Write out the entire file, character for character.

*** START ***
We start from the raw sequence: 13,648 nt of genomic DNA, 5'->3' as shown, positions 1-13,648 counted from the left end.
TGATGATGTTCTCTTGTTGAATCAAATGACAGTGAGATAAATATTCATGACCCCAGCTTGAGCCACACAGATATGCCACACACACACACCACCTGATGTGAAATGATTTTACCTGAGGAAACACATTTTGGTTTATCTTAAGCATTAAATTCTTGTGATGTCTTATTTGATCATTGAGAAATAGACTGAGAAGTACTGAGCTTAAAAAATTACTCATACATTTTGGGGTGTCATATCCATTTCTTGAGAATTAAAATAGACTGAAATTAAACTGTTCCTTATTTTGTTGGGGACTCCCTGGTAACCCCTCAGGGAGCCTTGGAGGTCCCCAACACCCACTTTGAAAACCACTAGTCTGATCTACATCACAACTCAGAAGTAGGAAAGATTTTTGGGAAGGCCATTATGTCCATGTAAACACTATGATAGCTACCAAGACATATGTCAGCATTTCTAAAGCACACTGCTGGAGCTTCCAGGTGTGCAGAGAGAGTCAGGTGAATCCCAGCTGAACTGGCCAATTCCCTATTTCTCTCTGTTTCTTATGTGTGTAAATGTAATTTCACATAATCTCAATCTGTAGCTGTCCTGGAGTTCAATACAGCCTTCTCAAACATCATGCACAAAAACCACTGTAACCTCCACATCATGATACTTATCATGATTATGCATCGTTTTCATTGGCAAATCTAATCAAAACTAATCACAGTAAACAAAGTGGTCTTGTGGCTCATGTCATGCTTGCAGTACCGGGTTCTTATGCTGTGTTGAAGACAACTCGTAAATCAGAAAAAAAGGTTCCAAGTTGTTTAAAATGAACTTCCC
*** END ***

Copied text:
We start from the raw sequence: 13,648 nt of genomic DNA, 5'->3' as shown, positions 1-13,648 counted from the left end.
TGATGATGTTCTCTTGTTGAATCAAATGACAGTGAGATAAATATTCATGACCCCAGCTTGAGCCACACAGATATGCCACACACACACACCACCTGATGTGAAATGATTTTACCTGAGGAAACACATTTTGGTTTATCTTAAGCATTAAATTCTTGTGATGTCTTATTTGATCATTGAGAAATAGACTGAGAAGTACTGAGCTTAAAAAATTACTCATACATTTTGGGGTGTCATATCCATTTCTTGAGAATTAAAATAGACTGAAATTAAACTGTTCCTTATTTTGTTGGGGACTCCCTGGTAACCCCTCAGGGAGCCTTGGAGGTCCCCAACACCCACTTTGAAAACCACTAGTCTGATCTACATCACAACTCAGAAGTAGGAAAGATTTTTGGGAAGGCCATTATGTCCATGTAAACACTATGATAGCTACCAAGACATATGTCAGCATTTCTAAAGCACACTGCTGGAGCTTCCAGGTGTGCAGAGAGAGTCAGGTGAATCCCAGCTGAACTGGCCAATTCCCTATTTCTCTCTGTTTCTTATGTGTGTAAATGTAATTTCACATAATCTCAATCTGTAGCTGTCCTGGAGTTCAATACAGCCTTCTCAAACATCATGCACAAAAACCACTGTAACCTCCACATCATGATACTTATCATGATTATGCATCGTTTTCATTGGCAAATCTAATCAAAACTAATCACAGTAAACAAAGTGGTCTTGTGGCTCATGTCATGCTTGCAGTACCGGGTTCTTATGCTGTGTTGAAGACAACTCGTAAATCAGAAAAAAAGGTTCCAAGTTGTTTAAAATGAACTTCCC